War drama directed by Gibson could restore respectability.

It's been four years since Mel Gibson directed a movie - and even longer since he was a Hollywood force to be reckoned with. His 2012 directorial effort Get the Gringo impressed critics but went straight to video in the US, while his most recent high-profile appearance on the big screen was as a villainous arms dealer in The Expendables 3 (a review deemed it "probably the only kind of role he can pull off in this still utterly toxic phase of his career").

Prior to this, the actor-director managed to alienate both fans and his movie-world colleagues with a string of public disgraces, including several incidents fuelled by his long-term battle with alcoholism and a deeply offensive anti-Semitic rant, delivered after his arrest for driving under the influence in 2006.

For some, the star of the original Mad Max trilogy and former "sexiest man alive" will always be a pariah, but if the reaction to his latest project is anything to go by, it looks as if Gibson could be making his most convincing comeback yet. War drama Hacksaw Ridge recently had an awards season-friendly release date confirmed - it'll be in cinemas on November 4 this year - and according to a report from Deadline, has "tested through the roof" at early screenings.

Crucially, it looks as if Gibson may have found a real-life story more exciting than any he's taken on before (Christians might argue that this accolade should probably go to The Passion of the Christ; passionate Scots with a disregard for historical accuracy may opt for Braveheart).


Hacksaw Ridge stars former Spider-Man Andrew Garfield as a World War II medic named Desmond T Doss: the first conscientious objector to win the Medal of Honour (the US' most prestigious military award).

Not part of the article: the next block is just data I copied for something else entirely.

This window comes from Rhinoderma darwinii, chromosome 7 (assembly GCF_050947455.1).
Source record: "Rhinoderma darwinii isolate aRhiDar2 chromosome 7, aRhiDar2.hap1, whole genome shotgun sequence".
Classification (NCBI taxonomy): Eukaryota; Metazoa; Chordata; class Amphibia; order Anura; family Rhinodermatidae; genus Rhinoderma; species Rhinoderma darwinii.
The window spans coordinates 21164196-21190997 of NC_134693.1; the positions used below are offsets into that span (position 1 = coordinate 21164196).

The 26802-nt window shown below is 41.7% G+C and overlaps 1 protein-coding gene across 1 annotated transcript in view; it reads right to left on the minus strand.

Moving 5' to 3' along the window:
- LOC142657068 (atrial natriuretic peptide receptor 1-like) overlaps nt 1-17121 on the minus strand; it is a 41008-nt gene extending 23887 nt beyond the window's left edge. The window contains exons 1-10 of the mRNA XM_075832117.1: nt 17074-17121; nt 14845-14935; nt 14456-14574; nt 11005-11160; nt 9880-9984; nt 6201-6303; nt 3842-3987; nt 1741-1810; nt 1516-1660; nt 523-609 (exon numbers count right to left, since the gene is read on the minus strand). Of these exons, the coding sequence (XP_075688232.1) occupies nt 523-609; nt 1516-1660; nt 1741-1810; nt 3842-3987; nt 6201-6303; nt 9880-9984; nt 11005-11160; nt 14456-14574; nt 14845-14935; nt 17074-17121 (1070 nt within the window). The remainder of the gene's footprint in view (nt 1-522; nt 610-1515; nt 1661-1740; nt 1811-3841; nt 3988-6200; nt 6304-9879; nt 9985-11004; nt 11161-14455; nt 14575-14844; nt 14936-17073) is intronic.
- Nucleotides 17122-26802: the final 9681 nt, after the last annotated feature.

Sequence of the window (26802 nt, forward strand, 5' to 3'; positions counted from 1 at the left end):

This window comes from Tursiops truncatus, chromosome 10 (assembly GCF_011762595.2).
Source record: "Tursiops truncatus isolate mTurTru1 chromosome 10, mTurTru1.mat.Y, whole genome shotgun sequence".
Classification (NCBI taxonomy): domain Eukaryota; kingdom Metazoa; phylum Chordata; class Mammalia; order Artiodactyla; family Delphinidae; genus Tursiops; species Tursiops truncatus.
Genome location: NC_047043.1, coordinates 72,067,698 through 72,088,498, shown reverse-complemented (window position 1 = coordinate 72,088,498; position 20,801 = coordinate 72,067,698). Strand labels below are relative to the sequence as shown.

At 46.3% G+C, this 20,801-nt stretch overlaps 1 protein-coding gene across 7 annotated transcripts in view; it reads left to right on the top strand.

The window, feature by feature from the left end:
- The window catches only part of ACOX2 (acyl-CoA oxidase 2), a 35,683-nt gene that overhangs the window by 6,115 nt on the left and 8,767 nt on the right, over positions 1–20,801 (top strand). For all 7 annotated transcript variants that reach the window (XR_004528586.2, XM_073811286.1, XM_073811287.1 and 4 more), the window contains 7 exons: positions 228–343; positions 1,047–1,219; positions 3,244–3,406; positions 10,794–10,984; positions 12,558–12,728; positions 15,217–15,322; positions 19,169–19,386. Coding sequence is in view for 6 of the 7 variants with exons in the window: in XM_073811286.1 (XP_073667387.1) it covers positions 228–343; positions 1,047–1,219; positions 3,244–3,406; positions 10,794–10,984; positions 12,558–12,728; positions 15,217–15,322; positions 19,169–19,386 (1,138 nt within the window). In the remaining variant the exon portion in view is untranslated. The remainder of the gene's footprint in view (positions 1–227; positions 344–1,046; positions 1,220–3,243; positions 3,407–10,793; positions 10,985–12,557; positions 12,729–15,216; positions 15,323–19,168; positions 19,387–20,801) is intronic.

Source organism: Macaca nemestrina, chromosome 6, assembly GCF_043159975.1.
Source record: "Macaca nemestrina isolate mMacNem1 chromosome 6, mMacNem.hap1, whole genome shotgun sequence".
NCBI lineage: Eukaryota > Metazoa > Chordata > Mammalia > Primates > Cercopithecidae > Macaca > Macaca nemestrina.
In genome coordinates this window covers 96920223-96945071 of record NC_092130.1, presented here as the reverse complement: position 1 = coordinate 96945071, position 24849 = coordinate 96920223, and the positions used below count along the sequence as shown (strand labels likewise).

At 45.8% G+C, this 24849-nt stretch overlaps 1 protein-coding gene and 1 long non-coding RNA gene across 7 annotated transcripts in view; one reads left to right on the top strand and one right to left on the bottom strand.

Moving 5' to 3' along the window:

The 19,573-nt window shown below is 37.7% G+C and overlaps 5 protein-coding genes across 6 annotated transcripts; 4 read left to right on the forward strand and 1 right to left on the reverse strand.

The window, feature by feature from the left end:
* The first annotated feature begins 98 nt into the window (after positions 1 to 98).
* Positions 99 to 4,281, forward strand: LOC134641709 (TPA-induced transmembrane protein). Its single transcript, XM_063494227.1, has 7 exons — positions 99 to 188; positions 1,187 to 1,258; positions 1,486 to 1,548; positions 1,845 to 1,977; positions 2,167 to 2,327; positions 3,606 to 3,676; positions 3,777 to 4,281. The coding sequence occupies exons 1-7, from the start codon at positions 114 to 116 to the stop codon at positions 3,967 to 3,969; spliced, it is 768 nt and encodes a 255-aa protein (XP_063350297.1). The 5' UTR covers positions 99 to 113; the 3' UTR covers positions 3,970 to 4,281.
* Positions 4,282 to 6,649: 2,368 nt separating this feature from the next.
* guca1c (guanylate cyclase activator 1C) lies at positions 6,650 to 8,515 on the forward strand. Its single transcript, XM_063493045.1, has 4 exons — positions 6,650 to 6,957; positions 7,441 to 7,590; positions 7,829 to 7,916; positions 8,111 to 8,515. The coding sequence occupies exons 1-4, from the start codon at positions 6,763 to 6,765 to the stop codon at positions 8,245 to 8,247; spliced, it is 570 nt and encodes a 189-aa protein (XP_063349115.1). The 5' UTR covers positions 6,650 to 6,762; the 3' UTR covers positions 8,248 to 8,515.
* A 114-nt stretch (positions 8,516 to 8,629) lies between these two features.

To modern audiences, most of whom will have little experience of frontline conflict, Doss' feats belong to the realm of the unimaginable.

During battles in the Pacific island of Guam and, most famously, in Okinawa, the then-26-year-old risked his life again and again, exposing himself to gunfire to carry his injured companions to safety - and doing it all while refusing to carry any form of weapon.

They were taught to kill the medics for the reason it broke down the morale of the men.


He was devoutly Christian, a member of the Seventh-day Adventist Church, and was unusually, unfashionably (even for America, even for the 1940s) tenacious in his beliefs. Unable to reconcile his adherence to the commandment "Thou shalt not kill" with a role as a soldier, but nonetheless patriotic, he was classed as a conscientious objector and joined the army as a medic.

Unlike many other medics, he also refused to carry any form of knife or gun, determined that, no matter what situation he found himself in, he would not take the life of another human being. Instead, Doss' heroism is remembered today for the number of lives he saved.

"The Japanese were out to get the medics," he later recalled. "They were taught to kill the medics for the reason it broke down the morale of the men, because if the medic was gone they had no one to take care of them. All the medics were armed, except me."

The story of Doss (who died in 2006 at the age of 87) has previously been made into a documentary, but Hacksaw Ridge will be the first major film based on his wartime exploits.

Starring Vince Vaughn, Sam Worthington and Hugo Weaving alongside Garfield, it looks to be a big budget production.

Last year, on-set pictures from filming in New South Wales revealed hundreds of khaki-clad extras and an impressive recreation of a muddy battlefield, complete with smoky explosions and prostrate bodies.

Whether or not the film really will restore Gibson to awards-ceremony respectability and acclaim remains to be seen.